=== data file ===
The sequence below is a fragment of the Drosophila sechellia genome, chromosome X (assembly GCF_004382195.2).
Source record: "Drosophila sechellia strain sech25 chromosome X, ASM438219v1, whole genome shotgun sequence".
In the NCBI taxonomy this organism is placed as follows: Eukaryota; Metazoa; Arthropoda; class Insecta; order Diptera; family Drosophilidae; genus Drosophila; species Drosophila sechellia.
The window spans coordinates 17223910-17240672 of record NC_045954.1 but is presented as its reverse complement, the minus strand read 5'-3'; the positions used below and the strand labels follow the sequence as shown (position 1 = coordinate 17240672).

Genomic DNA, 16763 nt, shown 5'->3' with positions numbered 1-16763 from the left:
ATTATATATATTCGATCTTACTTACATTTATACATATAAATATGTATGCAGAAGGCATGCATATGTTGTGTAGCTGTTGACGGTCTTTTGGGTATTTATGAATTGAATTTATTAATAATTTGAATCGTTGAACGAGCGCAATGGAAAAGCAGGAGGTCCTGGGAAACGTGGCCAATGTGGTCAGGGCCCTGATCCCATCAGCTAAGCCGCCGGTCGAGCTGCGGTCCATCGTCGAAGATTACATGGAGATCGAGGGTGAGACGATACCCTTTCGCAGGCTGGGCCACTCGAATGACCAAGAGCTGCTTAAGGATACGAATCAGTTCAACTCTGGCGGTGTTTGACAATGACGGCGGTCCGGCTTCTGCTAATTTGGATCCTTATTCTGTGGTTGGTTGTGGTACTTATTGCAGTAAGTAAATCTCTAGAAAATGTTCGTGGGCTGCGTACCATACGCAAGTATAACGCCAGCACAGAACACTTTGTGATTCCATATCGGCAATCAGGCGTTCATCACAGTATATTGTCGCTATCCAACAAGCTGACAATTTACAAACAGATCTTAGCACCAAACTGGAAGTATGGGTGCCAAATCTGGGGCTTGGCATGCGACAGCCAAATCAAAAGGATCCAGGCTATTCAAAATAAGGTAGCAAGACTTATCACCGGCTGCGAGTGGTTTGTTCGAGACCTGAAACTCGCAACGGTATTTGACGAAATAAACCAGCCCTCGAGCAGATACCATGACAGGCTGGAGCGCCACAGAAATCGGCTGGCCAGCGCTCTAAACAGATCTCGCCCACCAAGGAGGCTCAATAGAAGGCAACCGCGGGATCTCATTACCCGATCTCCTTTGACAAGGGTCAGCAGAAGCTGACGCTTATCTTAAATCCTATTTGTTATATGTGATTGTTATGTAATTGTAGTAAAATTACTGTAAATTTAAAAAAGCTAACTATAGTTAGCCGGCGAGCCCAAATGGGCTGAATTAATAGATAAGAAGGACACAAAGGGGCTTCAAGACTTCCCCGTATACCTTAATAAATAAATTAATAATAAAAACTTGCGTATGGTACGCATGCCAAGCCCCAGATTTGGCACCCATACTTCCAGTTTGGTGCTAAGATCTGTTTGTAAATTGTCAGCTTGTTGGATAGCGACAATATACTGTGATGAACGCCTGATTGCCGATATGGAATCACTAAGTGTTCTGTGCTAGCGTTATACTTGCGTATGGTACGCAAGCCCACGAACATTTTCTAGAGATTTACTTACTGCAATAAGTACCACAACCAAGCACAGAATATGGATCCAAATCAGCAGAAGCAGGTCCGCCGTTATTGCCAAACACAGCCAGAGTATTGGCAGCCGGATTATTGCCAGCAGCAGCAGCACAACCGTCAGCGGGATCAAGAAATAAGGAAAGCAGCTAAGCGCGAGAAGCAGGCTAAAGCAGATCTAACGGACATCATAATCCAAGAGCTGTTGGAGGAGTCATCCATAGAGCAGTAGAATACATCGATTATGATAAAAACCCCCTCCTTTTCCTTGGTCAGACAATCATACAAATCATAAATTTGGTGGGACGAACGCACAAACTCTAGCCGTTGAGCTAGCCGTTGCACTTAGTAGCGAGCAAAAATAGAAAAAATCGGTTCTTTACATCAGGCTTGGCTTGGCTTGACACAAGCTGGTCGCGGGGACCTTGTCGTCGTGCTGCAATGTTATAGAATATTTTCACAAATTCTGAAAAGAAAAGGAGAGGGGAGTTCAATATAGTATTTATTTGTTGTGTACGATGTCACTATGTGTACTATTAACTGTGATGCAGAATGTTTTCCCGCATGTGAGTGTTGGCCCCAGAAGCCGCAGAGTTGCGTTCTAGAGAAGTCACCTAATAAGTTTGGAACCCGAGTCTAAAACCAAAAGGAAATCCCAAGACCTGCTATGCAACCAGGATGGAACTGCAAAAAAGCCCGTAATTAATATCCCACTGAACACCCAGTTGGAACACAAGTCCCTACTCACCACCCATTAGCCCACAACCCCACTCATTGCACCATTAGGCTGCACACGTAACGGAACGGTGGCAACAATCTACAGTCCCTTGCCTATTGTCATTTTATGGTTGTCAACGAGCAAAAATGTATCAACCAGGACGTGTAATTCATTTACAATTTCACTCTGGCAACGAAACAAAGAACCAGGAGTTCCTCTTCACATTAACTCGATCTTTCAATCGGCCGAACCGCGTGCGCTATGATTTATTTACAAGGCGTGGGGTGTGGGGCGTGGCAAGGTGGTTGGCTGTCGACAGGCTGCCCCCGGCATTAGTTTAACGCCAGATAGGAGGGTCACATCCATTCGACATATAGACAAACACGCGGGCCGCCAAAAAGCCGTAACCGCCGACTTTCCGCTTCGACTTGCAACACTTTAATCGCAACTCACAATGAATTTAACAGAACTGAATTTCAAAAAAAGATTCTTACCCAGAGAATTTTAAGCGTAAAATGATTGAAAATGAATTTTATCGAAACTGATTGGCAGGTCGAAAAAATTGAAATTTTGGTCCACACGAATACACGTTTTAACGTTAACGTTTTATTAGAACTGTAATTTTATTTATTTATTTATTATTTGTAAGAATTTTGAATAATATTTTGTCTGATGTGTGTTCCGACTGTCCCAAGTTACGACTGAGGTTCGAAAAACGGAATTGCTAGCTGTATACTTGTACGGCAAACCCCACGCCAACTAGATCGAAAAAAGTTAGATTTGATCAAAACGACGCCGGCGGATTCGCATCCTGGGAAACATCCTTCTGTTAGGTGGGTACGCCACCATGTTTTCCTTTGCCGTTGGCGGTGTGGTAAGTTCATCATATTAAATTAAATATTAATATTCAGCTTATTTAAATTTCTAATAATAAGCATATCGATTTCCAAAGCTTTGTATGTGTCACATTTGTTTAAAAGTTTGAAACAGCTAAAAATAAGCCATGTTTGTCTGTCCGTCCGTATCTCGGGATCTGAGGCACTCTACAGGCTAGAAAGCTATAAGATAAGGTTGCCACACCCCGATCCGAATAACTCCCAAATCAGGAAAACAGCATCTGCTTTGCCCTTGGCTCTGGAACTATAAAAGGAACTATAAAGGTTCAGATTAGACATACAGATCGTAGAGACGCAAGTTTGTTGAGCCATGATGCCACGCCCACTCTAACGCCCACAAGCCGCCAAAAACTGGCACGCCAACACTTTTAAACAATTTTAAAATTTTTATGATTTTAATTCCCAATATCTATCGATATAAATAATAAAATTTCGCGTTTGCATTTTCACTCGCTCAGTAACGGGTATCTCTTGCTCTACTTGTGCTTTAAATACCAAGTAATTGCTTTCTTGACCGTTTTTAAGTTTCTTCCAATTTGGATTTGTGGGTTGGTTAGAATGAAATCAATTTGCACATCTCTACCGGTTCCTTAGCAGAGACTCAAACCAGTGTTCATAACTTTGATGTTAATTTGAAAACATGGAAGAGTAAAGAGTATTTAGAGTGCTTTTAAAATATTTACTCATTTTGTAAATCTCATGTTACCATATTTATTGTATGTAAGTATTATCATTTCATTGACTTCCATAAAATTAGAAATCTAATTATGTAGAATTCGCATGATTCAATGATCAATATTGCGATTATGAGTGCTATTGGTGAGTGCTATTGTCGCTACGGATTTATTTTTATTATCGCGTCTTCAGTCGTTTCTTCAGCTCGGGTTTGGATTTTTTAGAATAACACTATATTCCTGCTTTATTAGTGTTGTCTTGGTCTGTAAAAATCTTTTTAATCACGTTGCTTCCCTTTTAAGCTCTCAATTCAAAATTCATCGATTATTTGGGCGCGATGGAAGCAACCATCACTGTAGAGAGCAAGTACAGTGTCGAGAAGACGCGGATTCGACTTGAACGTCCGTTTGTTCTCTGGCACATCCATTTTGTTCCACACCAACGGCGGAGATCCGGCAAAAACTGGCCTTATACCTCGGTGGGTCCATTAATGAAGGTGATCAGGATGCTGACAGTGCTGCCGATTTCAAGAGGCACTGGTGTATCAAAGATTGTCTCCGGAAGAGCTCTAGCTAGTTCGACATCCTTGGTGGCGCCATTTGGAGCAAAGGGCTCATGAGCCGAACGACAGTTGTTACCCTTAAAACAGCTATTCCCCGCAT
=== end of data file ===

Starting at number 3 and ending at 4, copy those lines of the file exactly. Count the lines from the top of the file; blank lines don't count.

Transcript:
In the NCBI taxonomy this organism is placed as follows: Eukaryota; Metazoa; Arthropoda; class Insecta; order Diptera; family Drosophilidae; genus Drosophila; species Drosophila sechellia.
The window spans coordinates 17223910-17240672 of record NC_045954.1 but is presented as its reverse complement, the minus strand read 5'-3'; the positions used below and the strand labels follow the sequence as shown (position 1 = coordinate 17240672).